Actual phone conversation with the safety office

I have the unfortunate honor of being assigned the lab job of calling the safety office to schedule chemical waste pickups.  Usually, this is straightforward.  Usually.

Note:  A radiation safety guy was standing nearby waiting for my labmate to come show him the new hot room.  He heard every word.

Me:  Hi, I’d like to schedule a chemical waste pick up.

Them:  Okay, let me get your info.

[Spell name, tell them my department, tell them what building I’m in.]

Them:  What’s the room number?

Me:  Well, we just moved.  The waste is in our old lab in the hood in room 1.  But if the guy needs to talk to someone, he should come to room 2.

Them:  Okay, what do you have?

Me:  Well, I’ve got an empty bottle of chloroform and an empty bottle of TEMED and I’m not sure if we’re supposed to just throw those away or you’re supposed to get them.  I’ve also got an empty bottle of glacial acetic acid which is absolutely covered in something disgusting so I’m sure you’ll have to take that.

Them:  TEMED, that’s T-E-M-E-D.

Me:  Yeah, it stands for tetramethylethyl-something-or-other.

Them:  Okay, is that it?

Me:  No.  Actually, um, we’ve got several bottles that I have no idea what the hell is in them.

Them:  Uhhhhh….

Me:  There’s one bottle, I think it might be TEMED, but the label is so worn, I can’t read it so I can’t say for sure that’s what it is.  There’s about 20mls of liquid in there.

Them:  TEMED waste or just TEMED?

Me:  I have no idea.

Them:  Okaaayyyy…..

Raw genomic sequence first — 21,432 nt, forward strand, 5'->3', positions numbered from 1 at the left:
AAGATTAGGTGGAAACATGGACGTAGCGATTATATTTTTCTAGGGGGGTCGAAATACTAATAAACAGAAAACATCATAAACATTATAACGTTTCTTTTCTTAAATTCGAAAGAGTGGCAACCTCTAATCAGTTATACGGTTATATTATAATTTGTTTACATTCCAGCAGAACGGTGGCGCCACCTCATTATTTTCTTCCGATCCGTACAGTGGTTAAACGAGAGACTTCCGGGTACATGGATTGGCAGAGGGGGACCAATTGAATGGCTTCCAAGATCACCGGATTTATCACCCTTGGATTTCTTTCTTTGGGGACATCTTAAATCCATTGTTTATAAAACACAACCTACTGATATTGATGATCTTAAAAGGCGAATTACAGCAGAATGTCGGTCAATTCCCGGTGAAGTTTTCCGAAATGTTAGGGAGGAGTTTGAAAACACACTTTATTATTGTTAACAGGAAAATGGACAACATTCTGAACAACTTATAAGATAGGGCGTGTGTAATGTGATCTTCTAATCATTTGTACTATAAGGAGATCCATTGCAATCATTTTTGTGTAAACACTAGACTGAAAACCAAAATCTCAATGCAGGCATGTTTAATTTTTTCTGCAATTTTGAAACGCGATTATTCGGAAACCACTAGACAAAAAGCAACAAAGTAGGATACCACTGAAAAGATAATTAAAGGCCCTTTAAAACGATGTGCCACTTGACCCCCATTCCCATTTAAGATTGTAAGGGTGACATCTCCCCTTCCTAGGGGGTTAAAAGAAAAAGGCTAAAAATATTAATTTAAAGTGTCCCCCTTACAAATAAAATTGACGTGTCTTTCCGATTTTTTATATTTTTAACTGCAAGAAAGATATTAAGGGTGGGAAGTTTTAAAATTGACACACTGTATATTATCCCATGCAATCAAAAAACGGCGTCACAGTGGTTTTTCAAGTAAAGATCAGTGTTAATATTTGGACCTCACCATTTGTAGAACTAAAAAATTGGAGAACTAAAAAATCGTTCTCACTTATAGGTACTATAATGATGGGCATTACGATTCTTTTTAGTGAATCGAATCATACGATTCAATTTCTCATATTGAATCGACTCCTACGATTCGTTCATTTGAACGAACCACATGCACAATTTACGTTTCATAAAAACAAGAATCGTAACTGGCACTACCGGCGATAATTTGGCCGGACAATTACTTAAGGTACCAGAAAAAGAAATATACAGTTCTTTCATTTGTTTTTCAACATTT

Me:  Also, we have a regular lab bottle that has about 200ml of some clearish liquid with a precipitate all over the bottom and I have no idea what that is, either.

Them:  You can’t read the label?

Me:  There is no label.

Them:  No label.

Me:  That’s right.  And then there’s another lab bottle with about 50mls of some blue liquid that might be some sort of copper solution but I don’t know because there’s no label on that one, either.

Them:  And, nobody knows what these things are.

Me:  Yeah.  You know how it is if you’ve lived in a place too long and stuff just accumulates and you don’t even realize it’s there?  Well some of this stuff has been in the hood since time out of mind and anybody who ever knew what it was is probably long gone.

Them:  Oh!  So this is stuff in your new space that somebody just left there and you don’t know what it is.

Me:  Oh no.  This is stuff from our lab alright.  Only nobody knows what it is.  If I had to guess, I’d say the clear stuff is probably something really harmless like filtered media that had something start growing in it but of course I can’t say that for sure.  We just want to get rid of this stuff because it’s clearly waste and of no use to us.

Them:  Um…okay…why don’t I just tell the contractor to come get you and you can walk him through all the stuff you want him to take and see what he says.

Me:  ‘Kay, thanks, bye!

The radiation safety guy just looked amused.  Lord only knows what he’s thinking.  Probably something along the lines of, “I should probably check their radioactive waste logs very carefully.”

Today, at lab meeting, I had a little chat with the lab about how we need to label everything, even if it’s something harmless because if it’s not labeled and the chemical waste guy has to come by and pick it up, then he has to treat it as though it is the most corrosive, most toxic, most environmentally unsafe thing there is when, in fact, it’s probably PBS or something equally benign.

Also, they owe me a drink.

Advertisements

6 thoughts on “Actual phone conversation with the safety office

  1. Hah – great story! It’s funny because it is universally true. You should check out the latest PhD Comic about just this problem.

  2. Funny story! My favorite experience as the radiation safety rep of my lab involved me spending 20 minutes chipping 32P out of a block of ice in the freezer because the radiation safety audit suddenly required that I show the auditor every single vial. I’m sure they kept an extra-close eye on us for a while after that!

  3. We went through the EXACT same thing when our lab moved. The best part was the unlabeled bottle of clear liquid that we couldn’t even open because the lid was somehow superglued to the bottle. The EH&S guy thought we were crazy.

Comments are closed.